Reading/Writing Poetry

Does poetry need to be obscure?

I read a large amount of poetry on this site, and many poems I come across are so difficult to decipher. Using vague terms and strange allusions- forcing the reader to either analyze the writing or move on from it.

This poses a question to me.

Is it me, disinterested in the poem or not favoring the style or language presented? Or, is it simply poor writing?

Then, I am faced with another wondering.

I know I come across a number of these posts/poems a day. So, how many people have read one of mine and thought to themselves, “wow that was bad” or have just stopped reading several lines in?

Personally, word choice is a big aspect of poetry to me-more than the actual subject of the piece. If someone crams nothing but academic language, gargon, and “big words” into their poems, I, most likely, won’t enjoy it. Each word serves it’s own purpose. And no two words mean the exact same thing, so I think it is crucial to find the word that precisely suits the tone and emotion of the piece.

As writers, we can be our own worst critcs, but we also know more about our writing than anyone else, so it can be hard determining whether someone outside of our exact realm of knowledge would be able to accurately grasp the concept being expressed throughout our works.

So, I have some general questions:
Is there a particular aspect of poetry you find more important than others?
What do you find the most difficult about writing/reading poetry?

And a more personal one:
Is there something about my poetry that you would suggest I work on or consider changing?

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11 thoughts on “Reading/Writing Poetry

  1. I think the most important poetry is the one of which people choose to express themselves and others can relate/ affect others emotionally and mentally.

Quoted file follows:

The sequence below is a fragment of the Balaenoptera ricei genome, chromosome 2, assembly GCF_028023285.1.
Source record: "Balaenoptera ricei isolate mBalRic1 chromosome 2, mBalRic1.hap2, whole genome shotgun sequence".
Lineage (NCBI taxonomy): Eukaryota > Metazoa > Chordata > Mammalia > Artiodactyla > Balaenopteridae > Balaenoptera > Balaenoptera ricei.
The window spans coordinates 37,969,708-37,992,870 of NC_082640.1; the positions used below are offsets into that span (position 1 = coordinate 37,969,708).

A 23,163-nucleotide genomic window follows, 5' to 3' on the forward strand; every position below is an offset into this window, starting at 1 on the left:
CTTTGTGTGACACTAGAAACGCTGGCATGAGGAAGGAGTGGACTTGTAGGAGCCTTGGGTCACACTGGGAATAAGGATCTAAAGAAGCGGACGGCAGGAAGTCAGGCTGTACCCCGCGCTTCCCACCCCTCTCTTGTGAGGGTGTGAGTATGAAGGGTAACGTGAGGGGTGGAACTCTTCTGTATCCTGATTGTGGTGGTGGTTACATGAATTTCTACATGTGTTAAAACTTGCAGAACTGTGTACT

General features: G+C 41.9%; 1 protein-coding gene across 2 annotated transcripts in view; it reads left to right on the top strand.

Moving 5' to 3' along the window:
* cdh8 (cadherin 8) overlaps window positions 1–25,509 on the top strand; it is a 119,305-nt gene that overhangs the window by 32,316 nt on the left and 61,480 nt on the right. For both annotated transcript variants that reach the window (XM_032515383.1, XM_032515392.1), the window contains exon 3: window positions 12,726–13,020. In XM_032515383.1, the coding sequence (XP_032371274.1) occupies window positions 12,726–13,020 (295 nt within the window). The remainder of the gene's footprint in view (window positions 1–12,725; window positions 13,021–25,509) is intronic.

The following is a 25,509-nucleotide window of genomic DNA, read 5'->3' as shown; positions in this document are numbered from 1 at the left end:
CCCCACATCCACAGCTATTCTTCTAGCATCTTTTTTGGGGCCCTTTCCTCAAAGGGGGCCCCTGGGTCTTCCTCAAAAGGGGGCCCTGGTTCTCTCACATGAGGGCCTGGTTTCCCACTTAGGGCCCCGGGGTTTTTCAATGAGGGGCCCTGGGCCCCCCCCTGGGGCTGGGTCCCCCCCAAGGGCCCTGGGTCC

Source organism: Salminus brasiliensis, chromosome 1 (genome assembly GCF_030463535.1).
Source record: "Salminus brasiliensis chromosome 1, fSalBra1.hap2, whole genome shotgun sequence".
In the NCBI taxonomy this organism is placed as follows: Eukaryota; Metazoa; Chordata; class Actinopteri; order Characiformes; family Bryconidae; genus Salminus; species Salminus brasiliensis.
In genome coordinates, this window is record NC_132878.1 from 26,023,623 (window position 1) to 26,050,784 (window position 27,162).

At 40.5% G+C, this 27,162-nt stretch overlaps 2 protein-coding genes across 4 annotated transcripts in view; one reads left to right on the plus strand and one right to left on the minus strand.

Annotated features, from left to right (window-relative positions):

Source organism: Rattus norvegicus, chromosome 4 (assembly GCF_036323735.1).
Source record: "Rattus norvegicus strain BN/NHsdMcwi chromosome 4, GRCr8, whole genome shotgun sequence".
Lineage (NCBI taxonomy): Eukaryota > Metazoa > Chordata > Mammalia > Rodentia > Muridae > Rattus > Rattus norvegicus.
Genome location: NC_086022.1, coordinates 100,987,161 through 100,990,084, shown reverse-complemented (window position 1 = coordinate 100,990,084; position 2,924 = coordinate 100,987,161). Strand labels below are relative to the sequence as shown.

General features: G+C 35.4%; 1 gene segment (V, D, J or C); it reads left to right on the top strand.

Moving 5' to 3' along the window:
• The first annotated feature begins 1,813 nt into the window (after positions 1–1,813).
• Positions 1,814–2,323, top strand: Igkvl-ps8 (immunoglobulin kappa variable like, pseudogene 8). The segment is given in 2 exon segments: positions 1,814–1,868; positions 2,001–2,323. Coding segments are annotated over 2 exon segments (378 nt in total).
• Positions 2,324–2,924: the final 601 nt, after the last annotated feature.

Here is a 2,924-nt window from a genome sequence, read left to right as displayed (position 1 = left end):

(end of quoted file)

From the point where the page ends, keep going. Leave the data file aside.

Poetry, at least to me, is like an art. There are different artists around the world and different tastes and certainly different interpretations. With that in mind it’s down to a matter of opinion.

    On a more personal level, your own poetry may never be as good as you want it but the more you do it the better you do it. I don’t like to think that if people stop reading half way through you’d stop writing half way through. There’s not really a right answer to poetry. Just preferences. In my opinion.

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    1. I agree. Different people like different poetry, and no piece will mean the exact same thing to every reader.
      On this site, it -to me at least- seems to be pretty easy to identify those who don’t mean what they say. Their poetry seems to be more of a means of attention rather than an outlet for emotion or thoughts.
      But then again, my perception may be wrong and what they’re writing is just not my taste. It’s hard to tell, really.

      Liked by 1 person

  2. Is there a particular aspect of poetry you find more important than others?
    No. Meter, line, form, vocabulary are all important in delineating a poem from other literary forms. Though I find myself more attracted to abstract/experimental uses of meter and line and surreal subject matter coupled with humor.